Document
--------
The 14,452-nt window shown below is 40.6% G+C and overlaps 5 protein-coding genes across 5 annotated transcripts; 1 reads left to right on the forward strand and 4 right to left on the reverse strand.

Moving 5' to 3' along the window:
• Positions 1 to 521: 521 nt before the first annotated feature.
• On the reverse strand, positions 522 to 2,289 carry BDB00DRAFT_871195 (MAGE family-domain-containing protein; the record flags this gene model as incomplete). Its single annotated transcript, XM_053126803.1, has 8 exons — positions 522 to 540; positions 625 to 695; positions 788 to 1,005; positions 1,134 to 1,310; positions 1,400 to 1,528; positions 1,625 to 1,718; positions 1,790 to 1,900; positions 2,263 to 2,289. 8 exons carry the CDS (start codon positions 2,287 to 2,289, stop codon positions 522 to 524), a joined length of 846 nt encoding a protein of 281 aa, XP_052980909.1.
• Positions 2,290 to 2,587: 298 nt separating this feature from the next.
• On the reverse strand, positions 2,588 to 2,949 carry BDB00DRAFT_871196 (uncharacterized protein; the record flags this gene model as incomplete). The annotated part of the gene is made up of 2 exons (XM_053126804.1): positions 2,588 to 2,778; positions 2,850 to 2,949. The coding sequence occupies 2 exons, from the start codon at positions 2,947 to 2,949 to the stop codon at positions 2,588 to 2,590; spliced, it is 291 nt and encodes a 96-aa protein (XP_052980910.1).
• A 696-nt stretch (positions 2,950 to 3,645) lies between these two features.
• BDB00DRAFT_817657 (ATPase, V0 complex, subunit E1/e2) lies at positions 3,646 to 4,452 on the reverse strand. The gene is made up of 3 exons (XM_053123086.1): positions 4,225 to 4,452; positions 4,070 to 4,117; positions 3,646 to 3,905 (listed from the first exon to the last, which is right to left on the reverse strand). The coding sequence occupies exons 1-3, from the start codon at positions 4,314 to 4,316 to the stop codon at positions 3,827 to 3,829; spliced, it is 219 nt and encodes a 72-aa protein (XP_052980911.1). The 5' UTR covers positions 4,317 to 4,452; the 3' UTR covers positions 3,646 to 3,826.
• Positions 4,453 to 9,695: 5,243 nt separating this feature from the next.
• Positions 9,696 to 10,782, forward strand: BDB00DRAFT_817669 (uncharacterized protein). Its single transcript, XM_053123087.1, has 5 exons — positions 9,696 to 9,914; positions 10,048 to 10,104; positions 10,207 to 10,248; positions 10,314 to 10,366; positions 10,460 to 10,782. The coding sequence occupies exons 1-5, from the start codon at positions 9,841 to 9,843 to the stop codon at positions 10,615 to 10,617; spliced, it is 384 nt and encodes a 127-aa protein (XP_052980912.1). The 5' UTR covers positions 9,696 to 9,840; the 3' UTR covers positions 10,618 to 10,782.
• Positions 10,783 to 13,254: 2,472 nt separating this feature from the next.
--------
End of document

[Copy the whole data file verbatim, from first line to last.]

The 14,452-nt window shown below is 40.6% G+C and overlaps 5 protein-coding genes across 5 annotated transcripts; 1 reads left to right on the forward strand and 4 right to left on the reverse strand.

Moving 5' to 3' along the window:
• Positions 1 to 521: 521 nt before the first annotated feature.
• On the reverse strand, positions 522 to 2,289 carry BDB00DRAFT_871195 (MAGE family-domain-containing protein; the record flags this gene model as incomplete). Its single annotated transcript, XM_053126803.1, has 8 exons — positions 522 to 540; positions 625 to 695; positions 788 to 1,005; positions 1,134 to 1,310; positions 1,400 to 1,528; positions 1,625 to 1,718; positions 1,790 to 1,900; positions 2,263 to 2,289. 8 exons carry the CDS (start codon positions 2,287 to 2,289, stop codon positions 522 to 524), a joined length of 846 nt encoding a protein of 281 aa, XP_052980909.1.
• Positions 2,290 to 2,587: 298 nt separating this feature from the next.
• On the reverse strand, positions 2,588 to 2,949 carry BDB00DRAFT_871196 (uncharacterized protein; the record flags this gene model as incomplete). The annotated part of the gene is made up of 2 exons (XM_053126804.1): positions 2,588 to 2,778; positions 2,850 to 2,949. The coding sequence occupies 2 exons, from the start codon at positions 2,947 to 2,949 to the stop codon at positions 2,588 to 2,590; spliced, it is 291 nt and encodes a 96-aa protein (XP_052980910.1).
• A 696-nt stretch (positions 2,950 to 3,645) lies between these two features.
• BDB00DRAFT_817657 (ATPase, V0 complex, subunit E1/e2) lies at positions 3,646 to 4,452 on the reverse strand. The gene is made up of 3 exons (XM_053123086.1): positions 4,225 to 4,452; positions 4,070 to 4,117; positions 3,646 to 3,905 (listed from the first exon to the last, which is right to left on the reverse strand). The coding sequence occupies exons 1-3, from the start codon at positions 4,314 to 4,316 to the stop codon at positions 3,827 to 3,829; spliced, it is 219 nt and encodes a 72-aa protein (XP_052980911.1). The 5' UTR covers positions 4,317 to 4,452; the 3' UTR covers positions 3,646 to 3,826.
• Positions 4,453 to 9,695: 5,243 nt separating this feature from the next.
• Positions 9,696 to 10,782, forward strand: BDB00DRAFT_817669 (uncharacterized protein). Its single transcript, XM_053123087.1, has 5 exons — positions 9,696 to 9,914; positions 10,048 to 10,104; positions 10,207 to 10,248; positions 10,314 to 10,366; positions 10,460 to 10,782. The coding sequence occupies exons 1-5, from the start codon at positions 9,841 to 9,843 to the stop codon at positions 10,615 to 10,617; spliced, it is 384 nt and encodes a 127-aa protein (XP_052980912.1). The 5' UTR covers positions 9,696 to 9,840; the 3' UTR covers positions 10,618 to 10,782.
• Positions 10,783 to 13,254: 2,472 nt separating this feature from the next.